Dim loc As MSXML2.IXMLDOMElement
        Set loc = xDoc.SelectSingleNode("/searchresults/place")
        If loc Is Nothing Then
            Application.Caller.Font.ColorIndex = vbErr
            NominatimGeocode = xDoc.XML
        Else
            Application.Caller.Font.ColorIndex = vbOK
            findLatitude = loc.getAttribute("lat")
        End If
    End If
End Function
Function findLongitude(address As String) As String
    Application.Caller.Font.ColorIndex = xlNone
    Dim xDoc As New MSXML2.DOMDocument
    xDoc.async = False
    xDoc.Load ("https://nominatim.openstreetmap.org/search?format=xml&q=" + WorksheetFunction.EncodeURL(address))
    If xDoc.parseError.ErrorCode <> 0 Then
        Application.Caller.Font.ColorIndex = vbErr
        findLongitude = xDoc.parseError.reason
    Else
        xDoc.SetProperty "SelectionLanguage", "XPath"
        Dim loc As MSXML2.IXMLDOMElement
        Set loc = xDoc.SelectSingleNode("/searchresults/place")
        If loc Is Nothing Then
            Application.Caller.Font.ColorIndex = vbErr
            NominatimGeocode = xDoc.XML
        Else
            Application.Caller.Font.ColorIndex = vbOK
            findLongitude = loc.getAttribute("lon")
        End If
    End If
End Function

Note
Ensure to use a valid API endpoint. For example, while going through this, you may find that “https://nominatim.openstreetmap.org/search?format=xml&q=” is invalid. Sometimes, APIs change their URLs or endpoints. The API Key will become invalid if three months or 10K transactions are reached.
  • Select cell C5.
  • Input the formula below:
=@findLatitude(B5)
  • Later, press the Enter key to view the result in cell C5.

  • Furthermore, tap the Fill Handle icon.
  • Critical, hold, and drag to cell C10.
  • As a result, it will return the output as below.

  • Like previously, pick cell D5.
  • At this point, input the formula below:
=@findLongitude(B5)
  • Later, press Tab to display the response in cell D5.

  • Again, tap the Fill Handle icon.
  • Hold and drag to cell D10.
  • As a result, it will provide the intended outcome, as seen below.

output of Zip Code in Latitude Longitude by VBA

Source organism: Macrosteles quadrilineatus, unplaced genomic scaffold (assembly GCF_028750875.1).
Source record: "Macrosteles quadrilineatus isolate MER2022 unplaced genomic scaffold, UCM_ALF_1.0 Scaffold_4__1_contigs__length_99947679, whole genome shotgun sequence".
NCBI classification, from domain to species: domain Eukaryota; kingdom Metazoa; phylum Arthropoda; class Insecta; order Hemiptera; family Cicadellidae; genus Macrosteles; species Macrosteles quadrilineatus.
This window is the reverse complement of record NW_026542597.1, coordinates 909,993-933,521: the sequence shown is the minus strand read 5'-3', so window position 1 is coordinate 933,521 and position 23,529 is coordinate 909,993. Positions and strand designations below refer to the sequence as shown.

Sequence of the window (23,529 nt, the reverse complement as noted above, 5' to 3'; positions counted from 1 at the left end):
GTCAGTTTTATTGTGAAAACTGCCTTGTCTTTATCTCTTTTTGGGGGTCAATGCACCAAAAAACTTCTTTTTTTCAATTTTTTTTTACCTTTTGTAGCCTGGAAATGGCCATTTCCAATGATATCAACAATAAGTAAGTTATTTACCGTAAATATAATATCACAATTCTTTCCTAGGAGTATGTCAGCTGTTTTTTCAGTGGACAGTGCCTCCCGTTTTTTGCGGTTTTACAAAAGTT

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The example workbook used during the workshop is available for free.


Conclusion

You can now use the steps we just talked about to Convert a Zip Code to Latitude and Longitude in Excel. Keep using those, and let us know if you have other ideas or ways to accomplish the task. Remember to leave any questions, comments, or ideas in the section below.


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Lutfor Rahman Shimanto
Lutfor Rahman Shimanto

Lutfor Rahman Shimanto, BSc, Information Technology, Jahangirnagar University, Bangladesh, has worked with the ExcelDemy project for over a year. He has written 50+ articles and provided solutions of 100+ comments for ExcelDemy. Currently, he works as an Excel & VBA Developer and provides support and solutions in the ExcelDemy Forum. He has solved 100+ ExcelDemy Forum problems. His work and learning interests are in developing various Excel & VBA and Desktop applications. Outside of work, he enjoys Chess... Read Full Bio

2 Comments
  1. Can you please explain why the latitude/longitude values from Option 2 are all slightly different than the values from Option 1? Is Option 2 more accurate/precise than 1?

    • Reply Lutfor Rahman Shimanto
      Lutfor Rahman Shimanto Oct 15, 2023 at 6:18 PM

      Hello HEATHER

      Thanks for reaching out and posting your comment. You are right about the results from using Geography Datatypes and Excel VBA user-defined functions being slightly different. However, a valid API endpoint in VBA code will give you accurate results like the Geography datatypes.

      If you are a Microsoft 365 user, I recommend using the first method, where you can use Geography datatype. I have presented the Excel VBA to other Excel users. However, I must admit that using the Geography is more accurate than the Excel VBA user-defined functions.

      Regards
      Lutfor Rahman Shimanto